The STATE BANK of Vietnam is struggling to curb what it calls "speculation" in the gold market, despite tightly licensing all retail and bank outlets and now seeking to become the sole point of all gold imports and exports from the one-party Communist country.
"The State Bank will participate directly in the gold market to create and ensure tight prices," says director of foreign exchange management Nguyen Quang Huy, writing for legal-news website Phap Luat this weekend.
"First, the central bank will offer gold for sale at public tender auction. In addition, the Bank will develop export and import processes, directly regulating the way gold is sold to control speculation and keep it to a minimum.
"In the long run, the central bank will host two gold bullion trading centers in Hanoi and Ho Chi Minh City, for public tender. After a stable market for about two years, it will allow inter-bank trading and gold dealing businesses."
Vietnam's latest gold market announcement comes after weeks of confusion and sharp losses for banks and consumers involved in gold bullion loans – loans which must now be settled by June 30 according to a new State Bank decree, even though many run for 5 years.
Meanwhile, Government Decree 24 – which took effect on 14 January, and which made gold dealing illegal for any bank or business without the necessary license – has been widely ignored and bypassed, according to other local reports.
The Saigon Times Daily quotes strong sales of non-bullion products by the Saigon Jewellery Holding Company, and "the new restrictions, combined with the wide gap between domestic and
global gold prices, has forced gold buyers and sellers to turn to gold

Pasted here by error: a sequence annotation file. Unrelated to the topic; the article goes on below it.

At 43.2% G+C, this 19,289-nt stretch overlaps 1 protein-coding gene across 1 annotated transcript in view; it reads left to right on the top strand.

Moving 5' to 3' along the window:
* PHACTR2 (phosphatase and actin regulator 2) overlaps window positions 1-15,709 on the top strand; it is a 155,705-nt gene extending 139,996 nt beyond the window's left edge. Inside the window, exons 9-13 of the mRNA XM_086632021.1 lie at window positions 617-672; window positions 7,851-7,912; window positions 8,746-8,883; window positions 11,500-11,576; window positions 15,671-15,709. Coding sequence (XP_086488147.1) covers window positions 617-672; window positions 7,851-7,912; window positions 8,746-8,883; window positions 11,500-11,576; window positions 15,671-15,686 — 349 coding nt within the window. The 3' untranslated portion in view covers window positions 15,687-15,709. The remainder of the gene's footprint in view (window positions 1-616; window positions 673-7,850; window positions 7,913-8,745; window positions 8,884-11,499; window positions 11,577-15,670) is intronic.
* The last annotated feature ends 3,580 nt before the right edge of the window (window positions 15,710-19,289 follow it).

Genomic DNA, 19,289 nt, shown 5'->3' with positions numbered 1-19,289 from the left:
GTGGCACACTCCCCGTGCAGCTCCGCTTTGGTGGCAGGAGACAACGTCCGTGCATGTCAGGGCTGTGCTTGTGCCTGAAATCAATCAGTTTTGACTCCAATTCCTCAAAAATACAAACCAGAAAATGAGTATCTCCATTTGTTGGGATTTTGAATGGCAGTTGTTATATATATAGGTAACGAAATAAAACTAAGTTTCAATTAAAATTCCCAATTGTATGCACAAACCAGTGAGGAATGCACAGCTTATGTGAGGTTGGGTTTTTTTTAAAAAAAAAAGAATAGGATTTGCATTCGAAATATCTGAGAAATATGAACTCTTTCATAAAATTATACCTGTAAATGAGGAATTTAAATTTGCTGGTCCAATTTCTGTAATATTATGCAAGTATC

rings as a safe haven," says Tuoi Tre news.
A reporter from the newspaper says he found many newly illegal gold-bar trading shops dealing "covertly" with the public, simply turning off their live digital price displays and putting only jewelry items on show.
"It will not be an easy task for the central bank to organise the imports and trading," said an un-named executive to Reuters last week, "as it does not have an available trading network as the banks and companies do."
Two weeks after the new regulations came into force, commercial banks holding full gold-trading licenses haven't yet opened operations across their branch networks, according to several Viet news reports, with staff lacking the training and knowledge needed.
Despite 2,500 newly licensed trading centers being launched, tens of thousands of now illegal shops remain.
"In the longer term, if the violations loom large, we will apply heavy penalties," the paper quotes Nguyen Hoang Minh, deputy director in Ho Chi Minh City for the State Bank.
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